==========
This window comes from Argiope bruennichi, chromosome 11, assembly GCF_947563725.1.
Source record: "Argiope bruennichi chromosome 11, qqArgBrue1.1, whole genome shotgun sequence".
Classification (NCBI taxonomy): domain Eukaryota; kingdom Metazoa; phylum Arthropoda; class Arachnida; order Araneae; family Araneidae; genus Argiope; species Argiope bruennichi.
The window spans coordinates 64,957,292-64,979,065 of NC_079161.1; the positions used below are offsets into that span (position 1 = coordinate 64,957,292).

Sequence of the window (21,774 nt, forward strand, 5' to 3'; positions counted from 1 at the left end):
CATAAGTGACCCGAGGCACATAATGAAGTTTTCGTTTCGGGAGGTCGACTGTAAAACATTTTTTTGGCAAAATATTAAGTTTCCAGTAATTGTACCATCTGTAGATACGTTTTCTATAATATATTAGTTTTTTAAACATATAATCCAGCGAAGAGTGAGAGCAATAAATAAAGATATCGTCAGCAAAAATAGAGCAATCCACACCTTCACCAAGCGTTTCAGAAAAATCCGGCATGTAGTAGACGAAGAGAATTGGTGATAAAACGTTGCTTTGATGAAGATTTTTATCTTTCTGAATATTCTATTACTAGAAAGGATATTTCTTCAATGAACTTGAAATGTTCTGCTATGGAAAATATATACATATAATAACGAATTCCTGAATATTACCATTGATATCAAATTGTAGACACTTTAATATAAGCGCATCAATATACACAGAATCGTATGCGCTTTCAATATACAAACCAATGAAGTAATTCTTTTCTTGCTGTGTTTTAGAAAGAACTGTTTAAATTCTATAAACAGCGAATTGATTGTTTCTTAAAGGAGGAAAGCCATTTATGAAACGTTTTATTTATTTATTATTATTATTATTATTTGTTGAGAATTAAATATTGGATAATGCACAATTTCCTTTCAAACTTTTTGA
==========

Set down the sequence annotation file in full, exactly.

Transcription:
This window comes from Argiope bruennichi, chromosome 11, assembly GCF_947563725.1.
Source record: "Argiope bruennichi chromosome 11, qqArgBrue1.1, whole genome shotgun sequence".
Classification (NCBI taxonomy): domain Eukaryota; kingdom Metazoa; phylum Arthropoda; class Arachnida; order Araneae; family Araneidae; genus Argiope; species Argiope bruennichi.
The window spans coordinates 64,957,292-64,979,065 of NC_079161.1; the positions used below are offsets into that span (position 1 = coordinate 64,957,292).

Sequence of the window (21,774 nt, forward strand, 5' to 3'; positions counted from 1 at the left end):
CATAAGTGACCCGAGGCACATAATGAAGTTTTCGTTTCGGGAGGTCGACTGTAAAACATTTTTTTGGCAAAATATTAAGTTTCCAGTAATTGTACCATCTGTAGATACGTTTTCTATAATATATTAGTTTTTTAAACATATAATCCAGCGAAGAGTGAGAGCAATAAATAAAGATATCGTCAGCAAAAATAGAGCAATCCACACCTTCACCAAGCGTTTCAGAAAAATCCGGCATGTAGTAGACGAAGAGAATTGGTGATAAAACGTTGCTTTGATGAAGATTTTTATCTTTCTGAATATTCTATTACTAGAAAGGATATTTCTTCAATGAACTTGAAATGTTCTGCTATGGAAAATATATACATATAATAACGAATTCCTGAATATTACCATTGATATCAAATTGTAGACACTTTAATATAAGCGCATCAATATACACAGAATCGTATGCGCTTTCAATATACAAACCAATGAAGTAATTCTTTTCTTGCTGTGTTTTAGAAAGAACTGTTTAAATTCTATAAACAGCGAATTGATTGTTTCTTAAAGGAGGAAAGCCATTTATGAAACGTTTTATTTATTTATTATTATTATTATTATTTGTTGAGAATTAAATATTGGATAATGCACAATTTCCTTTCAAACTTTTTGA